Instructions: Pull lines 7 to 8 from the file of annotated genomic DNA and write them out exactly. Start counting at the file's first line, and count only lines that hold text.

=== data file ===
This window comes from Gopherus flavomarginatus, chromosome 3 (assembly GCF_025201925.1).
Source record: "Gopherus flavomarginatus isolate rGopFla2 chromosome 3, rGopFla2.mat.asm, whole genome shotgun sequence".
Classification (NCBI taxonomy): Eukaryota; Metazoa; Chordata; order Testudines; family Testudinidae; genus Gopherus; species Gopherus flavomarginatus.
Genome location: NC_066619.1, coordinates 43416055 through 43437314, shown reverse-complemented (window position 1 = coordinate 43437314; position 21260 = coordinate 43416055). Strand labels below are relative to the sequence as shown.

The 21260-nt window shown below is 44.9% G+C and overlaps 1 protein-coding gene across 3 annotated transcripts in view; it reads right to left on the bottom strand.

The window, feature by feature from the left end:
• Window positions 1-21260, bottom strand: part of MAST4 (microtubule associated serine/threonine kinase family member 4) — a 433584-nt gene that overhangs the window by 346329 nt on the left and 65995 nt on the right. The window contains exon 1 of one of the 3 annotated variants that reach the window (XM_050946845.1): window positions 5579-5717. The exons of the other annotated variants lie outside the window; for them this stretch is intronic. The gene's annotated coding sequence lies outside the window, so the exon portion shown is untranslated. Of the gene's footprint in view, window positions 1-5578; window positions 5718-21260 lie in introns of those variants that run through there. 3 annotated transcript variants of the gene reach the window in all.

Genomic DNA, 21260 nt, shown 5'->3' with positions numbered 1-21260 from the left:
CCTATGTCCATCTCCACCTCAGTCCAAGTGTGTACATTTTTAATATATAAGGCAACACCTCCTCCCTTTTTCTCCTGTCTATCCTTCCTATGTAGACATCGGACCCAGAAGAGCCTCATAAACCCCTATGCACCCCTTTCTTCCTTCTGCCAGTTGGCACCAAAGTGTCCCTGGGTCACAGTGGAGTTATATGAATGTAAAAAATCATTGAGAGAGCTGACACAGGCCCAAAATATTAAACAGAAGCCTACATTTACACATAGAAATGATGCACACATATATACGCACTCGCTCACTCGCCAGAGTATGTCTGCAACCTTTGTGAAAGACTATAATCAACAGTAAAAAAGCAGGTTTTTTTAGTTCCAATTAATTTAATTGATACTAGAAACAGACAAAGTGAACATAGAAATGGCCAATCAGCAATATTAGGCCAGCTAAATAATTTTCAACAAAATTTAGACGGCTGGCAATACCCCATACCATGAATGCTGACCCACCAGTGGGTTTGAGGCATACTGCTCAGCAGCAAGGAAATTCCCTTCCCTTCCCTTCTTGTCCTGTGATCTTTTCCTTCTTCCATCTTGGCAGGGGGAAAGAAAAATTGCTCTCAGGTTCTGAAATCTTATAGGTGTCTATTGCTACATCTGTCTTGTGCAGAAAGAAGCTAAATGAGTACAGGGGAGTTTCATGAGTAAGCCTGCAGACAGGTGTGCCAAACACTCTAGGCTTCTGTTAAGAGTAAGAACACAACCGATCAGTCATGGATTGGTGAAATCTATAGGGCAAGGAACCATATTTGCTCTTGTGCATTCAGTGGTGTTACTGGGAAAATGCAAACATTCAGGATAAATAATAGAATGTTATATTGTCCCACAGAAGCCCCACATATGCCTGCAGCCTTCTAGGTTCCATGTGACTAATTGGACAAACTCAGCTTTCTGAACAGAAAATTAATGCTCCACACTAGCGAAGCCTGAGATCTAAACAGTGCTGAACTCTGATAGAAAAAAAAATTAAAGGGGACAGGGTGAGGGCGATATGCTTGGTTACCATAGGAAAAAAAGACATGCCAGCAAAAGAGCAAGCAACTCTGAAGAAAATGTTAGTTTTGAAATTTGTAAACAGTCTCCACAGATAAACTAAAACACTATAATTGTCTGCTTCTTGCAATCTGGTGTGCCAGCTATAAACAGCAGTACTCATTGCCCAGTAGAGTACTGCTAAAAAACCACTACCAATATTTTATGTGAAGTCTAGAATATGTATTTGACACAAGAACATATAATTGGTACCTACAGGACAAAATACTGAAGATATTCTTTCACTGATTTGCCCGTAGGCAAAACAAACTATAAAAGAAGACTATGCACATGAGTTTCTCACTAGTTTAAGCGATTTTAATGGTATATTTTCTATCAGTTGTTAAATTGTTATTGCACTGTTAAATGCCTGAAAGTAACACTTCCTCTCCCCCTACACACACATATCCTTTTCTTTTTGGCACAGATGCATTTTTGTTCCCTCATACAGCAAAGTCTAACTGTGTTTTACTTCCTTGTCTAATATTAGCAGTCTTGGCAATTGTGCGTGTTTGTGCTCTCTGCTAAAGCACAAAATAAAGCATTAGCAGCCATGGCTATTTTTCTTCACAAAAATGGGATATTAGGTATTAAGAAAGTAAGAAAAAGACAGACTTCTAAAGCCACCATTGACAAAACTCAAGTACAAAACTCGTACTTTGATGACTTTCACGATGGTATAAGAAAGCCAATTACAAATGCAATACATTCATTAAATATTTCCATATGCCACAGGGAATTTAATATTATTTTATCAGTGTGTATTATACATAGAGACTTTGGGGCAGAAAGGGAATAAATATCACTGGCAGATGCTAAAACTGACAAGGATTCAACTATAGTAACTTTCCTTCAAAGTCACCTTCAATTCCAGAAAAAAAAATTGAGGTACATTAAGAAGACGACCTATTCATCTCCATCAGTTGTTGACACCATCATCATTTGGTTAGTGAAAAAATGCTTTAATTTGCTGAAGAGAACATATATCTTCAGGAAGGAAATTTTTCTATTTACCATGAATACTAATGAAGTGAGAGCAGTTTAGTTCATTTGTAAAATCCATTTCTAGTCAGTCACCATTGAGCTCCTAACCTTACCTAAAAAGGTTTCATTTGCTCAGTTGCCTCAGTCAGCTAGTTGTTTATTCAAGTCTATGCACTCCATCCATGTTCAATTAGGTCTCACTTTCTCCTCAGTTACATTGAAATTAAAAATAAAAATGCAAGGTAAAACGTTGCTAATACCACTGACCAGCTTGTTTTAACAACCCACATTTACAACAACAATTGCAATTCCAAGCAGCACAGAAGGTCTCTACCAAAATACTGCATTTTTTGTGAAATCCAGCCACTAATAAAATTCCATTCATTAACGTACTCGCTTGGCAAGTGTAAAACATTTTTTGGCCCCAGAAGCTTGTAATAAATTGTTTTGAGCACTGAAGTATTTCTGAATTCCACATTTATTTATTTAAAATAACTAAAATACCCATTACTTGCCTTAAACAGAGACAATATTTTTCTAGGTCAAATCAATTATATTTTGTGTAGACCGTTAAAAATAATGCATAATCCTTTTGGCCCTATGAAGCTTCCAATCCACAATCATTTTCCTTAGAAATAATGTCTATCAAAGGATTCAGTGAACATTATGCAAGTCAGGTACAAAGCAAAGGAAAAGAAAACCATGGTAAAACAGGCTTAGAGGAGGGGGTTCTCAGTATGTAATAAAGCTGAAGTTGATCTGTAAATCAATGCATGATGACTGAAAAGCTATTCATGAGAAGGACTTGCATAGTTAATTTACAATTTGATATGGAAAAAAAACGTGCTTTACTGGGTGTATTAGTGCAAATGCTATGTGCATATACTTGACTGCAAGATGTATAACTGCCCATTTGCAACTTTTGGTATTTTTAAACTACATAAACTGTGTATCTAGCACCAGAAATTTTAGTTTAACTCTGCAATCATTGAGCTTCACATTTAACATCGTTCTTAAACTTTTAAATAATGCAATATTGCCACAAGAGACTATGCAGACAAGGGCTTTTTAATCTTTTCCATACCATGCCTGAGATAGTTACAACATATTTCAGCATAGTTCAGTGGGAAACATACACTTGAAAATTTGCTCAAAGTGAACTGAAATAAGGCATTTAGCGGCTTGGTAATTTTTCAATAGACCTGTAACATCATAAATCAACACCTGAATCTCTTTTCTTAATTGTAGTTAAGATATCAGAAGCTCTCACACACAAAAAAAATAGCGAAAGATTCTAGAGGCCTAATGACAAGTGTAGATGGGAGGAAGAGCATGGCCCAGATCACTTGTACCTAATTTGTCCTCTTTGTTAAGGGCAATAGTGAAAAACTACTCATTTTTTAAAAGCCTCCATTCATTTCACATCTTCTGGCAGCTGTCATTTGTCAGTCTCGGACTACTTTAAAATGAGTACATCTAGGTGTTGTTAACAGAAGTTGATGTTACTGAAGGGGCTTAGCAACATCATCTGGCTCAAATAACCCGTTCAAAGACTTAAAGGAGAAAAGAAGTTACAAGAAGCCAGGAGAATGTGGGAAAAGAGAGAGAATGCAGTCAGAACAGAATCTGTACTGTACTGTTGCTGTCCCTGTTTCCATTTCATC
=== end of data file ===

• Window positions 1-21260, bottom strand: part of MAST4 (microtubule associated serine/threonine kinase family member 4) — a 433584-nt gene that overhangs the window by 346329 nt on the left and 65995 nt on the right. The window contains exon 1 of one of the 3 annotated variants that reach the window (XM_050946845.1): window positions 5579-5717. The exons of the other annotated variants lie outside the window; for them this stretch is intronic. The gene's annotated coding sequence lies outside the window, so the exon portion shown is untranslated. Of the gene's footprint in view, window positions 1-5578; window positions 5718-21260 lie in introns of those variants that run through there. 3 annotated transcript variants of the gene reach the window in all.

Genomic DNA, 21260 nt, shown 5'->3' with positions numbered 1-21260 from the left: